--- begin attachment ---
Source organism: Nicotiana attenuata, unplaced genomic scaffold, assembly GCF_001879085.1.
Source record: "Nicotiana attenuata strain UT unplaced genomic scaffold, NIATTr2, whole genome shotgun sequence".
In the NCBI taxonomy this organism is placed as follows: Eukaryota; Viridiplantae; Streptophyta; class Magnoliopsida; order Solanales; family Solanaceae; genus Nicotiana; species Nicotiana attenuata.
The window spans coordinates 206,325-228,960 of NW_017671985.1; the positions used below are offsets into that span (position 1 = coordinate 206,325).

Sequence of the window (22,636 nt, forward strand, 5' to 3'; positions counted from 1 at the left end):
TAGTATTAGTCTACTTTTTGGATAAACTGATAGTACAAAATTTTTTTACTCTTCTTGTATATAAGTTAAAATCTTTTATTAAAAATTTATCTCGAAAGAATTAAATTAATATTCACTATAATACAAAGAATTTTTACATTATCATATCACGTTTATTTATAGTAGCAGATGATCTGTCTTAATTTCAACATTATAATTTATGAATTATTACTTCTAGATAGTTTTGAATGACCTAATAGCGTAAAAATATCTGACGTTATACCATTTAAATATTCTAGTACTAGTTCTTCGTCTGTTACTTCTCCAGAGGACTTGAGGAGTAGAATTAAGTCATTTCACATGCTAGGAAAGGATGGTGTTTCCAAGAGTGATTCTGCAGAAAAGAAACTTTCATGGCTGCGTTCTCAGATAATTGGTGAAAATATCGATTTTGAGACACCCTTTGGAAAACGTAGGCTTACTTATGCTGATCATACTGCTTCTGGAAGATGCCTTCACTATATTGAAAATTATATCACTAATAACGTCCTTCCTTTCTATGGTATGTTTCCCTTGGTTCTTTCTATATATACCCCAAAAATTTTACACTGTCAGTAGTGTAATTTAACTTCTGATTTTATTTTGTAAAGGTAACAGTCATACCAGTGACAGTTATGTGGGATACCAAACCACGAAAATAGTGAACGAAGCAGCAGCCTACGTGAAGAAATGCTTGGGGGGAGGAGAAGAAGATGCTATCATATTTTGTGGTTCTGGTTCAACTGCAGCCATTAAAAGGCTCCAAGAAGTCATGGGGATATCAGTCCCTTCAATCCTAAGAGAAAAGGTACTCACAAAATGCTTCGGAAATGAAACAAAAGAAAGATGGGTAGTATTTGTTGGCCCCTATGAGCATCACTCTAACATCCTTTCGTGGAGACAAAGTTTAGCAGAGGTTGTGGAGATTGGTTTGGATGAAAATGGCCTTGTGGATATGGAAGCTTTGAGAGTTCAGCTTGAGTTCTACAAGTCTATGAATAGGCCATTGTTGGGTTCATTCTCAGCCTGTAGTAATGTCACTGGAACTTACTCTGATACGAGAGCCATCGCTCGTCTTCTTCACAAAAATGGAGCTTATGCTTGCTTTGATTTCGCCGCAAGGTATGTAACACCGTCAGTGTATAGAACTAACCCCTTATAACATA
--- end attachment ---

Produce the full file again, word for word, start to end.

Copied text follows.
Source organism: Nicotiana attenuata, unplaced genomic scaffold, assembly GCF_001879085.1.
Source record: "Nicotiana attenuata strain UT unplaced genomic scaffold, NIATTr2, whole genome shotgun sequence".
In the NCBI taxonomy this organism is placed as follows: Eukaryota; Viridiplantae; Streptophyta; class Magnoliopsida; order Solanales; family Solanaceae; genus Nicotiana; species Nicotiana attenuata.
The window spans coordinates 206,325-228,960 of NW_017671985.1; the positions used below are offsets into that span (position 1 = coordinate 206,325).

Sequence of the window (22,636 nt, forward strand, 5' to 3'; positions counted from 1 at the left end):
TAGTATTAGTCTACTTTTTGGATAAACTGATAGTACAAAATTTTTTTACTCTTCTTGTATATAAGTTAAAATCTTTTATTAAAAATTTATCTCGAAAGAATTAAATTAATATTCACTATAATACAAAGAATTTTTACATTATCATATCACGTTTATTTATAGTAGCAGATGATCTGTCTTAATTTCAACATTATAATTTATGAATTATTACTTCTAGATAGTTTTGAATGACCTAATAGCGTAAAAATATCTGACGTTATACCATTTAAATATTCTAGTACTAGTTCTTCGTCTGTTACTTCTCCAGAGGACTTGAGGAGTAGAATTAAGTCATTTCACATGCTAGGAAAGGATGGTGTTTCCAAGAGTGATTCTGCAGAAAAGAAACTTTCATGGCTGCGTTCTCAGATAATTGGTGAAAATATCGATTTTGAGACACCCTTTGGAAAACGTAGGCTTACTTATGCTGATCATACTGCTTCTGGAAGATGCCTTCACTATATTGAAAATTATATCACTAATAACGTCCTTCCTTTCTATGGTATGTTTCCCTTGGTTCTTTCTATATATACCCCAAAAATTTTACACTGTCAGTAGTGTAATTTAACTTCTGATTTTATTTTGTAAAGGTAACAGTCATACCAGTGACAGTTATGTGGGATACCAAACCACGAAAATAGTGAACGAAGCAGCAGCCTACGTGAAGAAATGCTTGGGGGGAGGAGAAGAAGATGCTATCATATTTTGTGGTTCTGGTTCAACTGCAGCCATTAAAAGGCTCCAAGAAGTCATGGGGATATCAGTCCCTTCAATCCTAAGAGAAAAGGTACTCACAAAATGCTTCGGAAATGAAACAAAAGAAAGATGGGTAGTATTTGTTGGCCCCTATGAGCATCACTCTAACATCCTTTCGTGGAGACAAAGTTTAGCAGAGGTTGTGGAGATTGGTTTGGATGAAAATGGCCTTGTGGATATGGAAGCTTTGAGAGTTCAGCTTGAGTTCTACAAGTCTATGAATAGGCCATTGTTGGGTTCATTCTCAGCCTGTAGTAATGTCACTGGAACTTACTCTGATACGAGAGCCATCGCTCGTCTTCTTCACAAAAATGGAGCTTATGCTTGCTTTGATTTCGCCGCAAGGTATGTAACACCGTCAGTGTATAGAACTAACCCCTTATAACATA